I know the above heading doesn’t fill you with optimism, but it has been a very trying time. Cruella (my wife) has flooded part of the garden and destroyed my Lavender and on top of all this I caught her trying to poison me again! As if this is not bad enough I have two Agave Attenuata passing on to Gods garden in heaven. Anyway lets get on with the gardening, or whats left of it.
13th March 2022. Things I have been doing lately.
Removing Lavender. I knew there was something wrong with the Lavender around my water feature. It should have been starting to flower by now but it has remained stubbornly grey and dull. When I checked the stems there was no sign of green but more importantly the ground around the water feature was soggy and water logged. As I am sure you all know Lavender requires very dry soil with very little watering.
I remembered that I had asked Cruella to keep the water feature topped up when I was away. When I confronted her she admitted that she had forgotten to turn off the hose and had left it running over night. I told her enough was enough and that I was going to tell everyone what she had done in my blog. she just smiled at me malignly and said I might regret that. Anyway to cut a long story short, when I came in 10 minutes later I found her about to poison my teapot. The photo below could probably be used in a criminal prosecution.
The first photo shows the lavender looking suspiciously dead, whilst the second shows it heading towards the compost heap. Click on each photo for a larger view.
It is time to cut your palms: If you have palms trees, especially Phoenix Palms, then now is the time to get them pruned back. The Palm Weevil will be emerging soon as the weather begins to warm and they like nothing better than a nice freshly cut palm frond. Depending on the weather you probably have till the end of April before they fully emerge, so you better get cracking. If you have large Palms then you will need the services of a Palmista, don’t try and climb up long ladders wielding a chain saw, leave it to the professionals unless you have excellent health insurance.
The photos below show some of my 13 large palms freshly cut and looking neat and trim. The final photo shows the enemy. Click on each photo for a larger view.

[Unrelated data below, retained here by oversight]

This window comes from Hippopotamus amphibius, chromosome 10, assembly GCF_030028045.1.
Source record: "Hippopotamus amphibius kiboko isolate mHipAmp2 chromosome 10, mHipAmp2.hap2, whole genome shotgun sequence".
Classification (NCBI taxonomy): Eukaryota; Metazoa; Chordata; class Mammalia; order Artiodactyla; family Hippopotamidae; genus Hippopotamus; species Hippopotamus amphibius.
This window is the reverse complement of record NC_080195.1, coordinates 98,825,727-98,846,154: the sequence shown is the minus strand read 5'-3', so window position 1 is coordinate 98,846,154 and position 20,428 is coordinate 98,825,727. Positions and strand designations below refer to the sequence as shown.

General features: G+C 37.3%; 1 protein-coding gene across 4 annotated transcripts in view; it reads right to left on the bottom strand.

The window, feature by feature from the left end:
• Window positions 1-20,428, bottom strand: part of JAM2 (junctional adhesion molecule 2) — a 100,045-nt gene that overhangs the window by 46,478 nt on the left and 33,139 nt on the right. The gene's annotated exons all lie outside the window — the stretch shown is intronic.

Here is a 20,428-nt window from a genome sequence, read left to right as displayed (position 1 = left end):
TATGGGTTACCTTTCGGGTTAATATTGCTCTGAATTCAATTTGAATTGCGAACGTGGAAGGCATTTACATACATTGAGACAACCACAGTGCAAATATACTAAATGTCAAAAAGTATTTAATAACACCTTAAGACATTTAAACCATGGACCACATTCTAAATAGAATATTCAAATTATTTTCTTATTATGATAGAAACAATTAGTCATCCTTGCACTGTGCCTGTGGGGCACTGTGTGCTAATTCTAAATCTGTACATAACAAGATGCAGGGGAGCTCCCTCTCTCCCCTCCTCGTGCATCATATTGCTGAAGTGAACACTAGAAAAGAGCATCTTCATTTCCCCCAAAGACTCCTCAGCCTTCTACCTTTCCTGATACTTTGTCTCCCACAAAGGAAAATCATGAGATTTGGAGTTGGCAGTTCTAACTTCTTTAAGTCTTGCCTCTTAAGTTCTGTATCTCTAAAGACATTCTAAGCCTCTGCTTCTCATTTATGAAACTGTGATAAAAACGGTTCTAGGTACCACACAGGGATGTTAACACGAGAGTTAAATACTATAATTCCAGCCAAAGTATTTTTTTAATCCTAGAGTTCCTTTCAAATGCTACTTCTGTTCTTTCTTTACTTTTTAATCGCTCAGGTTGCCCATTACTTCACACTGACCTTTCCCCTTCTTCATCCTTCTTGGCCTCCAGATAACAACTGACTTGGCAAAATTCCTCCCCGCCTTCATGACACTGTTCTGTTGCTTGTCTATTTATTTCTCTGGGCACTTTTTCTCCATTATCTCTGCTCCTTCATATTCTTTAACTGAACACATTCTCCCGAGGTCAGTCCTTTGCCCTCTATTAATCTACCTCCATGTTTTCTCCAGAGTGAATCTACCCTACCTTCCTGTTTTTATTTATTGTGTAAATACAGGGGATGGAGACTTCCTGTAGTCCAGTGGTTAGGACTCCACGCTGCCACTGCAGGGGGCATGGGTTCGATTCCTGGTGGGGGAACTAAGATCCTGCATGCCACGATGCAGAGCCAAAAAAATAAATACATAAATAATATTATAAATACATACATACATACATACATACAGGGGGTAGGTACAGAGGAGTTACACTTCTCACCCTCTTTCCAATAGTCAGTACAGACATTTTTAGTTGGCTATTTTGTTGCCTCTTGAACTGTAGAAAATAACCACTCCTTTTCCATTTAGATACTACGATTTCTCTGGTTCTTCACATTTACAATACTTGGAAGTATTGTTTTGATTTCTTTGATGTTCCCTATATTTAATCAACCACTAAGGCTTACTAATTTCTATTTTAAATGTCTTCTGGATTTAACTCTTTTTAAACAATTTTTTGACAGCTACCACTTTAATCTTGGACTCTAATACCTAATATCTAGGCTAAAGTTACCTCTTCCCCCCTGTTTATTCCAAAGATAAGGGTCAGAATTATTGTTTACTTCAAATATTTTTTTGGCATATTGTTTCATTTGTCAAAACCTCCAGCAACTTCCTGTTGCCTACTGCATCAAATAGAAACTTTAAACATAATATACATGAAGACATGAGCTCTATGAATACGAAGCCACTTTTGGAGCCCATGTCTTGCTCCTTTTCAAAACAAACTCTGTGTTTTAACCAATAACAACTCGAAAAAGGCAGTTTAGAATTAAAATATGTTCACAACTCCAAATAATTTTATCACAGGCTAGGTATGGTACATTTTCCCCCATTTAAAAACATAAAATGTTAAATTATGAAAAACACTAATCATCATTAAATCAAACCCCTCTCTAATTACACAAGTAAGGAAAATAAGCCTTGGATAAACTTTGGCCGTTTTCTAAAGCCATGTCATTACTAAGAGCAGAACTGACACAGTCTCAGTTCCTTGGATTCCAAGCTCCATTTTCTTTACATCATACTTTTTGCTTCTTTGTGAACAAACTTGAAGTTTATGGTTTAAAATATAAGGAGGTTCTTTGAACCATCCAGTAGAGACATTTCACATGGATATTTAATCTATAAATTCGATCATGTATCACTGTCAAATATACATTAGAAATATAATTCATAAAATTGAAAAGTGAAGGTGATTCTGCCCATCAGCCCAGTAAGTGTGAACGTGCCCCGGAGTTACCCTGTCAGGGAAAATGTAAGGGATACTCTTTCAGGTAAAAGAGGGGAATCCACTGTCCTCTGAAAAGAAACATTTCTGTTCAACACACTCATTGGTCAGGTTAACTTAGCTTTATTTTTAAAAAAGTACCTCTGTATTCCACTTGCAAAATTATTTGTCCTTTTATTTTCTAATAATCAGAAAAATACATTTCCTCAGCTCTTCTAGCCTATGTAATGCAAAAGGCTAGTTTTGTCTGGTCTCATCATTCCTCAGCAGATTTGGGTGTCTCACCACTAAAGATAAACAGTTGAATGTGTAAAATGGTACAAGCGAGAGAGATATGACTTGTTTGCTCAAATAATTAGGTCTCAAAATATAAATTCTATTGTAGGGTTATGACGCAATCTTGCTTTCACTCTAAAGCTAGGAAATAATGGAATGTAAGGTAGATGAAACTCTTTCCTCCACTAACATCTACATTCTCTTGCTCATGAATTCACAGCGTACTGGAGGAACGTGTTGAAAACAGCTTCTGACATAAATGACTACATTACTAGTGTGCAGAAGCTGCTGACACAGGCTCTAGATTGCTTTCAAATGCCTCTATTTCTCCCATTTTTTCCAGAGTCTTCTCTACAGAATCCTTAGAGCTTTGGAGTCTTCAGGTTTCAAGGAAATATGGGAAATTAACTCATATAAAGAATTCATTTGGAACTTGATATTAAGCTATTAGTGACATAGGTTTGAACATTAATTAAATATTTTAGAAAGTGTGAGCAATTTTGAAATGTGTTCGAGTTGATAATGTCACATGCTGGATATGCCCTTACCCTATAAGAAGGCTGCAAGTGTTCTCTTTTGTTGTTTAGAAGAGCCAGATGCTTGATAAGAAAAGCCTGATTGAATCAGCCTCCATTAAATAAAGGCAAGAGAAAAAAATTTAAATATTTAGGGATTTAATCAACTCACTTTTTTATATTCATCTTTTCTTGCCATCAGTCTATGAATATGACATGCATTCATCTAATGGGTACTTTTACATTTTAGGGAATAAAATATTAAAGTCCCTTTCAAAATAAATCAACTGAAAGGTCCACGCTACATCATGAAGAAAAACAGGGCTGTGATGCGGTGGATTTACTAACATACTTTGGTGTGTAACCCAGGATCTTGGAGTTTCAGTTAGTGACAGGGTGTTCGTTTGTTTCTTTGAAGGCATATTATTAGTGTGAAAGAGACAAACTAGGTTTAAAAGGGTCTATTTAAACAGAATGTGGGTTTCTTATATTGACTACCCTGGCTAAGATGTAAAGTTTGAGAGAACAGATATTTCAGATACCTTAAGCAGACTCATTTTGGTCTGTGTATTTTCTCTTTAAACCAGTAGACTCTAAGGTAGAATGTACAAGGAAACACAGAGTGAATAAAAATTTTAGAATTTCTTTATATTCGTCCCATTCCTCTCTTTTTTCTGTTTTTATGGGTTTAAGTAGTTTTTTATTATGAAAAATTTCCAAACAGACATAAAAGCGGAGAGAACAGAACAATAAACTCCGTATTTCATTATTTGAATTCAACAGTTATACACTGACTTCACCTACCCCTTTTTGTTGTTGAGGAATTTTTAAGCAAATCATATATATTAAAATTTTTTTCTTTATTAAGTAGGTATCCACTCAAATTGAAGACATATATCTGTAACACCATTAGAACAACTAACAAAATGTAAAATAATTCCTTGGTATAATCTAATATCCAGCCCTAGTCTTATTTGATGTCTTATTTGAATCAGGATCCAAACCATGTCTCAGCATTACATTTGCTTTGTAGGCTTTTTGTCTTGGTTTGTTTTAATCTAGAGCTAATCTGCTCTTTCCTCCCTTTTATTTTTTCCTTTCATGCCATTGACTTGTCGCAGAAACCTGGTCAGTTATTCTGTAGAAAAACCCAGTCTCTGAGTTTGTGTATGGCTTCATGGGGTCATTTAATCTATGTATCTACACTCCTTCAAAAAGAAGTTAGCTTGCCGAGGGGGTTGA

Planting Aeonium cuttings. When large Palm tree are cut back there are certain disadvantages. Those large palm fronds that look so light and airy 40 feet up in the air are actually 15/20 foot long branches that are spiky and extremely heavy as they thud to the ground. Despite my best efforts to protect plants there are always casualties.
The easiest plant to deal with after destruction is the Aeonium. Just simply make up a nice free draining compost mix, go round and pick up the stems that have been knocked off the plant. Cut the stem With a sharp knife, leaving it roughly half its length. Fill the requisite number of 4 inch pots with your compost and then water them whilst they stand in a trug. This is my tip of the day, by watering them in a trug you allow the pots to sit in the water for a few minutes before taking them out to drain. The residual water in your trug can be poured over your compost heap or over some deserving plants. Your cuttings will soon take and can be planted out in about 3 months .The photos below show this process in action. Click on each photo for a larger view.
Preparing to plant seeds. You may be tempted to begin planting your seeds, but depending where you are in Spain, it may be too early. Even in the lovely sunny Costa Blanca night time temperatures are still too low for good germination. Leave it a few weeks and things will begin to warm up nicely. This doesn’t mean you can’t do anything. There are a couple of practical things you can be doing now that will get you off to a good start.